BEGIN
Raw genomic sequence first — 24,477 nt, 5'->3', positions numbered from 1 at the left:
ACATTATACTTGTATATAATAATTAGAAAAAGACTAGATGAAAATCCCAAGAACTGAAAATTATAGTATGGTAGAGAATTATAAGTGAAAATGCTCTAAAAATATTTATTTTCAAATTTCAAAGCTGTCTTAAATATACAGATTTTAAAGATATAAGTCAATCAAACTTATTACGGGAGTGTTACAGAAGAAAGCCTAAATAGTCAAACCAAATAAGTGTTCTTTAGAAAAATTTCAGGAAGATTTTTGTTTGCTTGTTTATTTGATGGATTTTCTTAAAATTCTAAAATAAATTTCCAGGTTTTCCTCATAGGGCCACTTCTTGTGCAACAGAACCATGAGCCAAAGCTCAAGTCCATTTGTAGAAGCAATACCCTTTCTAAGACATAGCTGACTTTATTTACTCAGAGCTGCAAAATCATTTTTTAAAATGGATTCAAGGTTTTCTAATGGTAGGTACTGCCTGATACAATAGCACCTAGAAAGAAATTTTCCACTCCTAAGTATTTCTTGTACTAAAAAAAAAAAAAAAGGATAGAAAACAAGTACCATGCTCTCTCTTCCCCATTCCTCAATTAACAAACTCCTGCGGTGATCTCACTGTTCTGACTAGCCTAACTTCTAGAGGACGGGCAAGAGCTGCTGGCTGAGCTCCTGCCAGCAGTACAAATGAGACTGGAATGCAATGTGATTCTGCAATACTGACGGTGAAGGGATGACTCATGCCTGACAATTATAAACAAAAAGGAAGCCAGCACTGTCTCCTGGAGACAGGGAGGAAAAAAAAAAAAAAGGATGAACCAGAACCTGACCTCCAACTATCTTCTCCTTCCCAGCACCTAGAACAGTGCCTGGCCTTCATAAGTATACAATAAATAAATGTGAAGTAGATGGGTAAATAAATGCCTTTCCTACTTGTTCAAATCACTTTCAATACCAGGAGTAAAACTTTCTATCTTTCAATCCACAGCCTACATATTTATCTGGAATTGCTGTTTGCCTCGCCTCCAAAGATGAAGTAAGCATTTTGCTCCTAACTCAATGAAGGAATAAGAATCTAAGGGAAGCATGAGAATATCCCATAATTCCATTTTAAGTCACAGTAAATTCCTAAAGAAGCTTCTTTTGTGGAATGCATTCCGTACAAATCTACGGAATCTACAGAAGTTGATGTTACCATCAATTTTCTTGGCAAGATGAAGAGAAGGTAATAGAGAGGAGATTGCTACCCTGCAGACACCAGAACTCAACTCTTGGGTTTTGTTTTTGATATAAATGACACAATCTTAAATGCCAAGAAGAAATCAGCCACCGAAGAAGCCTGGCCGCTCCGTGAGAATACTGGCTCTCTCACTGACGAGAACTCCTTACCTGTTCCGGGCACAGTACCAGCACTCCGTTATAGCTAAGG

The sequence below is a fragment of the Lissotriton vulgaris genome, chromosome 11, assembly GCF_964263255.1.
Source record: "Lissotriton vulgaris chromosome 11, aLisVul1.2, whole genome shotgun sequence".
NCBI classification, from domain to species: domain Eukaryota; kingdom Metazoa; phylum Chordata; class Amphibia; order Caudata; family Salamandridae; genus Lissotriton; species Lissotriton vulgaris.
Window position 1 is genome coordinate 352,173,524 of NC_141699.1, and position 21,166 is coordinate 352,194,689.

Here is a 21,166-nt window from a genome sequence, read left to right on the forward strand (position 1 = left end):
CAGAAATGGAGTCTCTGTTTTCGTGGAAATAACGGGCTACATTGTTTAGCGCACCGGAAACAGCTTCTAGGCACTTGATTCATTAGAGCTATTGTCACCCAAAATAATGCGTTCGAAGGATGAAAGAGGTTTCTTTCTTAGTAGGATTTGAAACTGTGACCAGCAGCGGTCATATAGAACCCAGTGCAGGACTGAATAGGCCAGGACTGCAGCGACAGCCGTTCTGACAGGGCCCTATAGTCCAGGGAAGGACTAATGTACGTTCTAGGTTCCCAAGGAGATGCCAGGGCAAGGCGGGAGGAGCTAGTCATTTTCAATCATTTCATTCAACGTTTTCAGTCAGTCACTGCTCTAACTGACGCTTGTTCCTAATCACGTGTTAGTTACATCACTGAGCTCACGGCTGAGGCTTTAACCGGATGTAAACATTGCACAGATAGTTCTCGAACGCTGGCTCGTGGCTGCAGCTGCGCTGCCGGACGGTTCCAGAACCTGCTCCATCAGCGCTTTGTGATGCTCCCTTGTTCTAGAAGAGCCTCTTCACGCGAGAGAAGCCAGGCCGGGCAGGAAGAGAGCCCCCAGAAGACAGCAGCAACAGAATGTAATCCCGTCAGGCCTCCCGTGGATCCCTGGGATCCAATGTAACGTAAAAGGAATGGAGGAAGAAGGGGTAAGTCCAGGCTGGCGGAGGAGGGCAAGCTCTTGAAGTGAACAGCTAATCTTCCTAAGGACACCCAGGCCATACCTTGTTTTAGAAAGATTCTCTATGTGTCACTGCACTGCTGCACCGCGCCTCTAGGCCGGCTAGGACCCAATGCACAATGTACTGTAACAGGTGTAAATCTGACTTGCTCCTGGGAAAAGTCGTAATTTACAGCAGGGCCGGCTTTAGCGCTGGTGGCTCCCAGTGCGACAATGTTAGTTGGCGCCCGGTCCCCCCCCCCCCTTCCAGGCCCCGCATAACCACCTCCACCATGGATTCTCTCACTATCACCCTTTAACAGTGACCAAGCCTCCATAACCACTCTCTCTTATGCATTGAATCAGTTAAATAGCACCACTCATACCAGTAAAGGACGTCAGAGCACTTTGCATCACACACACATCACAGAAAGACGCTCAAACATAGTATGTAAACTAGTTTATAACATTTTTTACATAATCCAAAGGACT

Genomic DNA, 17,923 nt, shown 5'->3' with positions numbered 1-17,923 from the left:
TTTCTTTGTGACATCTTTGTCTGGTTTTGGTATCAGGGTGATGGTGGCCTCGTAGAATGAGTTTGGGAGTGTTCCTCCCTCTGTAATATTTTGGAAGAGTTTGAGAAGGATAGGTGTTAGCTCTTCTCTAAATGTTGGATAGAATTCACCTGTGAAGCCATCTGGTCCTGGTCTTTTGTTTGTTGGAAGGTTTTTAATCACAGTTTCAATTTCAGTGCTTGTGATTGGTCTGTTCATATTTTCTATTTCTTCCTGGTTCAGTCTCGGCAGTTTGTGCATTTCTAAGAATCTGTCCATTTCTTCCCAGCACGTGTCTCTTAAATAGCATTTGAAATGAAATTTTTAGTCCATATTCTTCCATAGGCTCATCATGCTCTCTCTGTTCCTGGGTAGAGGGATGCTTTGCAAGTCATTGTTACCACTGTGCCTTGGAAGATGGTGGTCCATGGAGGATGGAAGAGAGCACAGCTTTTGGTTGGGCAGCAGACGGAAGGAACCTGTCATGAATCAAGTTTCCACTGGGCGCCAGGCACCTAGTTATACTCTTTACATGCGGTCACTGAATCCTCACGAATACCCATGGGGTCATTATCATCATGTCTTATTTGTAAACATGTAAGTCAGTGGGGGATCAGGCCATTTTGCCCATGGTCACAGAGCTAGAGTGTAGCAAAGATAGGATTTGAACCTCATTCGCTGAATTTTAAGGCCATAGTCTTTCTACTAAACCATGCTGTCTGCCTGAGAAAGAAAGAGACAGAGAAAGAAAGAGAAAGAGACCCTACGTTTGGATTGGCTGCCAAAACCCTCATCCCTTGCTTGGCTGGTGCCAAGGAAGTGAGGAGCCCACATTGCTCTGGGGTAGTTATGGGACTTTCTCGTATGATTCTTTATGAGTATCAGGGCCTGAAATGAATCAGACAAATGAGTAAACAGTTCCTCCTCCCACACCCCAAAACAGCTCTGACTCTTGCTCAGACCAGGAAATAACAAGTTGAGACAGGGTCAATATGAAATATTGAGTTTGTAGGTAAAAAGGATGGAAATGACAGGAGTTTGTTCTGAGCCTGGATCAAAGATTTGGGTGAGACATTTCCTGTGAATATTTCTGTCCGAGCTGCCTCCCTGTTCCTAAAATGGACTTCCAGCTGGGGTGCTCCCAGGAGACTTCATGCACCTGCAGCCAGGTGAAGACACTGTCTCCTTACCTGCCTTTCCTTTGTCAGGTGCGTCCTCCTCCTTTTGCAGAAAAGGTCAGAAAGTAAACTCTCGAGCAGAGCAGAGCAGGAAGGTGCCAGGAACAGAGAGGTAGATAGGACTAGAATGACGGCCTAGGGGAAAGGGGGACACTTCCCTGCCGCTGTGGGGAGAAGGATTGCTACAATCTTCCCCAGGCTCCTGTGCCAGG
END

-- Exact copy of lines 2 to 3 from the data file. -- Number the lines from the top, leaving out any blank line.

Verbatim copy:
ACATTATACTTGTATATAATAATTAGAAAAAGACTAGATGAAAATCCCAAGAACTGAAAATTATAGTATGGTAGAGAATTATAAGTGAAAATGCTCTAAAAATATTTATTTTCAAATTTCAAAGCTGTCTTAAATATACAGATTTTAAAGATATAAGTCAATCAAACTTATTACGGGAGTGTTACAGAAGAAAGCCTAAATAGTCAAACCAAATAAGTGTTCTTTAGAAAAATTTCAGGAAGATTTTTGTTTGCTTGTTTATTTGATGGATTTTCTTAAAATTCTAAAATAAATTTCCAGGTTTTCCTCATAGGGCCACTTCTTGTGCAACAGAACCATGAGCCAAAGCTCAAGTCCATTTGTAGAAGCAATACCCTTTCTAAGACATAGCTGACTTTATTTACTCAGAGCTGCAAAATCATTTTTTAAAATGGATTCAAGGTTTTCTAATGGTAGGTACTGCCTGATACAATAGCACCTAGAAAGAAATTTTCCACTCCTAAGTATTTCTTGTACTAAAAAAAAAAAAAAAGGATAGAAAACAAGTACCATGCTCTCTCTTCCCCATTCCTCAATTAACAAACTCCTGCGGTGATCTCACTGTTCTGACTAGCCTAACTTCTAGAGGACGGGCAAGAGCTGCTGGCTGAGCTCCTGCCAGCAGTACAAATGAGACTGGAATGCAATGTGATTCTGCAATACTGACGGTGAAGGGATGACTCATGCCTGACAATTATAAACAAAAAGGAAGCCAGCACTGTCTCCTGGAGACAGGGAGGAAAAAAAAAAAAAAGGATGAACCAGAACCTGACCTCCAACTATCTTCTCCTTCCCAGCACCTAGAACAGTGCCTGGCCTTCATAAGTATACAATAAATAAATGTGAAGTAGATGGGTAAATAAATGCCTTTCCTACTTGTTCAAATCACTTTCAATACCAGGAGTAAAACTTTCTATCTTTCAATCCACAGCCTACATATTTATCTGGAATTGCTGTTTGCCTCGCCTCCAAAGATGAAGTAAGCATTTTGCTCCTAACTCAATGAAGGAATAAGAATCTAAGGGAAGCATGAGAATATCCCATAATTCCATTTTAAGTCACAGTAAATTCCTAAAGAAGCTTCTTTTGTGGAATGCATTCCGTACAAATCTACGGAATCTACAGAAGTTGATGTTACCATCAATTTTCTTGGCAAGATGAAGAGAAGGTAATAGAGAGGAGATTGCTACCCTGCAGACACCAGAACTCAACTCTTGGGTTTTGTTTTTGATATAAATGACACAATCTTAAATGCCAAGAAGAAATCAGCCACCGAAGAAGCCTGGCCGCTCCGTGAGAATACTGGCTCTCTCACTGACGAGAACTCCTTACCTGTTCCGGGCACAGTACCAGCACTCCGTTATAGCTAAGG

The sequence below is a fragment of the Lissotriton vulgaris genome, chromosome 11, assembly GCF_964263255.1.